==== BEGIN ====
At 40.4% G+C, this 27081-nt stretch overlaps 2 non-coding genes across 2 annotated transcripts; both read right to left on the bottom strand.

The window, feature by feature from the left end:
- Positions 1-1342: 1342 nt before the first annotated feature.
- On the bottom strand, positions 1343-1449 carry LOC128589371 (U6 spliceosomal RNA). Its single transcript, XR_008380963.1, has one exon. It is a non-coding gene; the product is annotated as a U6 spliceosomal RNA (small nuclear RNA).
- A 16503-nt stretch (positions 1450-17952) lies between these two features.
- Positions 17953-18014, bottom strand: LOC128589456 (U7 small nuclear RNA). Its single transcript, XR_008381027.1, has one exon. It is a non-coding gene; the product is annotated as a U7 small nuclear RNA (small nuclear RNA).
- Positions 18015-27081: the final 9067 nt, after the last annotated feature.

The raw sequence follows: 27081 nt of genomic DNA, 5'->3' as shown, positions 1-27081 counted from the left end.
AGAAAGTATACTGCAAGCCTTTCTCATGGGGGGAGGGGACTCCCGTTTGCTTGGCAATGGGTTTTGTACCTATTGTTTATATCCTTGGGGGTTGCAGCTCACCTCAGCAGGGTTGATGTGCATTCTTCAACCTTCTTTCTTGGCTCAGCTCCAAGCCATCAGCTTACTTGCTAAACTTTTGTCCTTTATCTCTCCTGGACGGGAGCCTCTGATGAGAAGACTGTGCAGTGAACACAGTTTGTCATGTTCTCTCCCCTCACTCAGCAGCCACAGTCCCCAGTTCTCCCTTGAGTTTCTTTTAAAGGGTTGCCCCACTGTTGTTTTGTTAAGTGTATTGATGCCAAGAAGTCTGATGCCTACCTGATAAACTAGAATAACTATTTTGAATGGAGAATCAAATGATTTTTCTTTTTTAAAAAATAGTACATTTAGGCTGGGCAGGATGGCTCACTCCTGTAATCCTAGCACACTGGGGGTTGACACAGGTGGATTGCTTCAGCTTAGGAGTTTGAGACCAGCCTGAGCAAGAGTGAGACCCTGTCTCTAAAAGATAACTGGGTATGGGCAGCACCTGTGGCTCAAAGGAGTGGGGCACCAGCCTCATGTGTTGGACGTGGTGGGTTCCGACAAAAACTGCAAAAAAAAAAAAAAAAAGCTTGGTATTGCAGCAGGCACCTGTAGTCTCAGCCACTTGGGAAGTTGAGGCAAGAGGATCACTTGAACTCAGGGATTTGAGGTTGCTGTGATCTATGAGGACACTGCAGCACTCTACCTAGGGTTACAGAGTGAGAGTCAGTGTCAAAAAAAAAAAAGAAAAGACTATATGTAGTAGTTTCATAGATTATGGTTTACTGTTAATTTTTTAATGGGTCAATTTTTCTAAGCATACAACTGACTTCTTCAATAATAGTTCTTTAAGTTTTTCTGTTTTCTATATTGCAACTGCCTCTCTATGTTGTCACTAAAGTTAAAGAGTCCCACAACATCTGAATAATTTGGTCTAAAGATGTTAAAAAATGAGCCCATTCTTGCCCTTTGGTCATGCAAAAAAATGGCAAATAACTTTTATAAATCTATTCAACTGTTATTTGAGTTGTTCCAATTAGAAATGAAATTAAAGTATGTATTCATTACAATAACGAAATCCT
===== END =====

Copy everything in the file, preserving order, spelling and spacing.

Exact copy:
At 40.4% G+C, this 27081-nt stretch overlaps 2 non-coding genes across 2 annotated transcripts; both read right to left on the bottom strand.

The window, feature by feature from the left end:
- Positions 1-1342: 1342 nt before the first annotated feature.
- On the bottom strand, positions 1343-1449 carry LOC128589371 (U6 spliceosomal RNA). Its single transcript, XR_008380963.1, has one exon. It is a non-coding gene; the product is annotated as a U6 spliceosomal RNA (small nuclear RNA).
- A 16503-nt stretch (positions 1450-17952) lies between these two features.
- Positions 17953-18014, bottom strand: LOC128589456 (U7 small nuclear RNA). Its single transcript, XR_008381027.1, has one exon. It is a non-coding gene; the product is annotated as a U7 small nuclear RNA (small nuclear RNA).
- Positions 18015-27081: the final 9067 nt, after the last annotated feature.

The raw sequence follows: 27081 nt of genomic DNA, 5'->3' as shown, positions 1-27081 counted from the left end.
AGAAAGTATACTGCAAGCCTTTCTCATGGGGGGAGGGGACTCCCGTTTGCTTGGCAATGGGTTTTGTACCTATTGTTTATATCCTTGGGGGTTGCAGCTCACCTCAGCAGGGTTGATGTGCATTCTTCAACCTTCTTTCTTGGCTCAGCTCCAAGCCATCAGCTTACTTGCTAAACTTTTGTCCTTTATCTCTCCTGGACGGGAGCCTCTGATGAGAAGACTGTGCAGTGAACACAGTTTGTCATGTTCTCTCCCCTCACTCAGCAGCCACAGTCCCCAGTTCTCCCTTGAGTTTCTTTTAAAGGGTTGCCCCACTGTTGTTTTGTTAAGTGTATTGATGCCAAGAAGTCTGATGCCTACCTGATAAACTAGAATAACTATTTTGAATGGAGAATCAAATGATTTTTCTTTTTTAAAAAATAGTACATTTAGGCTGGGCAGGATGGCTCACTCCTGTAATCCTAGCACACTGGGGGTTGACACAGGTGGATTGCTTCAGCTTAGGAGTTTGAGACCAGCCTGAGCAAGAGTGAGACCCTGTCTCTAAAAGATAACTGGGTATGGGCAGCACCTGTGGCTCAAAGGAGTGGGGCACCAGCCTCATGTGTTGGACGTGGTGGGTTCCGACAAAAACTGCAAAAAAAAAAAAAAAAAGCTTGGTATTGCAGCAGGCACCTGTAGTCTCAGCCACTTGGGAAGTTGAGGCAAGAGGATCACTTGAACTCAGGGATTTGAGGTTGCTGTGATCTATGAGGACACTGCAGCACTCTACCTAGGGTTACAGAGTGAGAGTCAGTGTCAAAAAAAAAAAAGAAAAGACTATATGTAGTAGTTTCATAGATTATGGTTTACTGTTAATTTTTTAATGGGTCAATTTTTCTAAGCATACAACTGACTTCTTCAATAATAGTTCTTTAAGTTTTTCTGTTTTCTATATTGCAACTGCCTCTCTATGTTGTCACTAAAGTTAAAGAGTCCCACAACATCTGAATAATTTGGTCTAAAGATGTTAAAAAATGAGCCCATTCTTGCCCTTTGGTCATGCAAAAAAATGGCAAATAACTTTTATAAATCTATTCAACTGTTATTTGAGTTGTTCCAATTAGAAATGAAATTAAAGTATGTATTCATTACAATAACGAAATCCT